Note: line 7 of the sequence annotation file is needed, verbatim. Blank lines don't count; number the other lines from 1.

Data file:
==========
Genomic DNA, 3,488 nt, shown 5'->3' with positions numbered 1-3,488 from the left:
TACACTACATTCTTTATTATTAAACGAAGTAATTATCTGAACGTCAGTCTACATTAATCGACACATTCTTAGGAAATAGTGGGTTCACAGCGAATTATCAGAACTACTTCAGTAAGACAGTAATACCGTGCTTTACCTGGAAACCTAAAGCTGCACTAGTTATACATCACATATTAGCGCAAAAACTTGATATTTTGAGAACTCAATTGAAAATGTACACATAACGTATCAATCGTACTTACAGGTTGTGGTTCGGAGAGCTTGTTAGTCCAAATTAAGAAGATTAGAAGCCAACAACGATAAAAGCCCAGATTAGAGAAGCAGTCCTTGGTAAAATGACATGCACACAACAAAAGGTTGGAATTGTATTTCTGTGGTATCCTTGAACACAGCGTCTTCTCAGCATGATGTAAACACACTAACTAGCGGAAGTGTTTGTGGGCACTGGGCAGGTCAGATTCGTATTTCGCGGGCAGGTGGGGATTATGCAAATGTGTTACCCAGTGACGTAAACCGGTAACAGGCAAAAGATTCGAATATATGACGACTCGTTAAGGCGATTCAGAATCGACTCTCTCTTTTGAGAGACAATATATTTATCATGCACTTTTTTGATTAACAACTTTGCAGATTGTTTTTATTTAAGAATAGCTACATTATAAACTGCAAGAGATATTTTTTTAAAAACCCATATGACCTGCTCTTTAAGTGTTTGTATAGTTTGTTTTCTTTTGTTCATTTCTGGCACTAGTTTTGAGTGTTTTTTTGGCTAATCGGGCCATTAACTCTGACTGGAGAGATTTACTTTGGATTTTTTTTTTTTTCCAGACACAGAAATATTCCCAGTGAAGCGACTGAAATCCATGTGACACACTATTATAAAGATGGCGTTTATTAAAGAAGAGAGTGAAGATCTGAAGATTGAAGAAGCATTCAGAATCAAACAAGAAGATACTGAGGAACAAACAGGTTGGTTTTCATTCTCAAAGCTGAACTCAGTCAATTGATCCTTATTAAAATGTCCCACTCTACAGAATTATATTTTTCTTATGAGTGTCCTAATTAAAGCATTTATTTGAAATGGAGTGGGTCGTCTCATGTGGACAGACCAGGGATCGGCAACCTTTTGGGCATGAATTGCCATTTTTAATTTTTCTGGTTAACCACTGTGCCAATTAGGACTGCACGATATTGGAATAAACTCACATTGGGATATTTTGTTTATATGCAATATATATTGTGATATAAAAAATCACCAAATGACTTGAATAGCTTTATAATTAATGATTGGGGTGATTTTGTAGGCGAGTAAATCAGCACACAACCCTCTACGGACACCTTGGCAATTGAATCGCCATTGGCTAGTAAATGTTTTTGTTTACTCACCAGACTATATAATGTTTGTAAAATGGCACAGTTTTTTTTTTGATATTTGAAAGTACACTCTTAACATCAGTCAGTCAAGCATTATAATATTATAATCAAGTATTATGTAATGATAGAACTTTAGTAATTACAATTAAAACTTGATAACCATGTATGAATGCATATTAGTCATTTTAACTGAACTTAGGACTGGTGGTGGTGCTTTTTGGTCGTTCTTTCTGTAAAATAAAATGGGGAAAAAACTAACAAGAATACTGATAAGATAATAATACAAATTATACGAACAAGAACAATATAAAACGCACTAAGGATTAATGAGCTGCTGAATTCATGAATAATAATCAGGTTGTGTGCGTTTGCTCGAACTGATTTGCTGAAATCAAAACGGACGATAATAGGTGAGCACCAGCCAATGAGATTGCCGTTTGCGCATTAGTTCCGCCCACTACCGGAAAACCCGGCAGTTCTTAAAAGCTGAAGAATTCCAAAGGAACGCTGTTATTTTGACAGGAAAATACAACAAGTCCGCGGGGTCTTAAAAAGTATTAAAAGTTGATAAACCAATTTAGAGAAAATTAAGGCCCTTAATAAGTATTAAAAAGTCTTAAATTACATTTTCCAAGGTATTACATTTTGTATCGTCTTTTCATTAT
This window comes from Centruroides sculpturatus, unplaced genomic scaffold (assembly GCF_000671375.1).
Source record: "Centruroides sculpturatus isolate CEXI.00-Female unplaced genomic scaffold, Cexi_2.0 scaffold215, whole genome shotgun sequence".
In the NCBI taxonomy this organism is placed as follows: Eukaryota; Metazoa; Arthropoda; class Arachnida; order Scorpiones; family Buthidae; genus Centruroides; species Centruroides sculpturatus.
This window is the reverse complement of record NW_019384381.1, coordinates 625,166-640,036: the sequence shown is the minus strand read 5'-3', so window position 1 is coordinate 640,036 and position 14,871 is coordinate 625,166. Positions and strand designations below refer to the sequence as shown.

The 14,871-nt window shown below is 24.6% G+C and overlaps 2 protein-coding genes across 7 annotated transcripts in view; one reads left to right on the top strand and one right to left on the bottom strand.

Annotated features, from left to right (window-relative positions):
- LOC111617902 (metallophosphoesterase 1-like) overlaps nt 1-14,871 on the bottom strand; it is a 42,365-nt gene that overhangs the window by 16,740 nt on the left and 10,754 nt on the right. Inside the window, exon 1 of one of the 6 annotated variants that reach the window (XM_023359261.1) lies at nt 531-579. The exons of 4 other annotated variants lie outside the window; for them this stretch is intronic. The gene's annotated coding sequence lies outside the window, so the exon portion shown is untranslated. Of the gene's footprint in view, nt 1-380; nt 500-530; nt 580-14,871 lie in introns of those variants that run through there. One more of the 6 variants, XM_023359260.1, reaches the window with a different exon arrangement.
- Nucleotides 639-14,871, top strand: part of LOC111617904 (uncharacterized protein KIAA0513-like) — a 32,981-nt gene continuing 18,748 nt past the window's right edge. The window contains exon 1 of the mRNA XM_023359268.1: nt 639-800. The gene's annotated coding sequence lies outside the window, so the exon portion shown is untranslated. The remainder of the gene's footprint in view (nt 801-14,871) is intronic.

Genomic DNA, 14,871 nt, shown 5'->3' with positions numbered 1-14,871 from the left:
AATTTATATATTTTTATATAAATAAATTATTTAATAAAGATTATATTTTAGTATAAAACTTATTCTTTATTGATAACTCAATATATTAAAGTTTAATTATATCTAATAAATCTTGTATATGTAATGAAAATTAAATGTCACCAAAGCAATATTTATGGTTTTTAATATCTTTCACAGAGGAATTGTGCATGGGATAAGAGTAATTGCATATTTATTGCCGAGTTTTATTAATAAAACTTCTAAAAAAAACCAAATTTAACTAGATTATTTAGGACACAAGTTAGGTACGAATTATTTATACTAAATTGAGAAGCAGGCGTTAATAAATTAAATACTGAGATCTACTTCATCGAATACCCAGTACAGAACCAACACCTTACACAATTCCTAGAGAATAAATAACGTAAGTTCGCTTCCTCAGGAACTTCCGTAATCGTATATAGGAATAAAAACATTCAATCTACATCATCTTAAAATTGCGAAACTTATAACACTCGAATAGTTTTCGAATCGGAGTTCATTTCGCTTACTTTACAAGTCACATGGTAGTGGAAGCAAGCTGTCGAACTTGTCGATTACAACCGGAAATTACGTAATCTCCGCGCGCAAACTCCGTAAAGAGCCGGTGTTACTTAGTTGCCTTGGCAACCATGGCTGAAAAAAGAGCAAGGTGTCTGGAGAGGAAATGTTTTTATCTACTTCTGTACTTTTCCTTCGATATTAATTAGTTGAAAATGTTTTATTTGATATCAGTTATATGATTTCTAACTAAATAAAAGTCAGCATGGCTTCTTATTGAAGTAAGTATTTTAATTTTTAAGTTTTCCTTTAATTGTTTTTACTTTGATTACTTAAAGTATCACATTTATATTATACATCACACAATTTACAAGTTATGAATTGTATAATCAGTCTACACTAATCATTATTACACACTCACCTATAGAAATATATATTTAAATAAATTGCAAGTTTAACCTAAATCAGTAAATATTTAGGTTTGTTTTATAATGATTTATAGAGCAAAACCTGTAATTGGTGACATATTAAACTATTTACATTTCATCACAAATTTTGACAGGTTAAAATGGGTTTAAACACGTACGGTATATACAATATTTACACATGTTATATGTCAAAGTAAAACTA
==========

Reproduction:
The 14,871-nt window shown below is 24.6% G+C and overlaps 2 protein-coding genes across 7 annotated transcripts in view; one reads left to right on the top strand and one right to left on the bottom strand.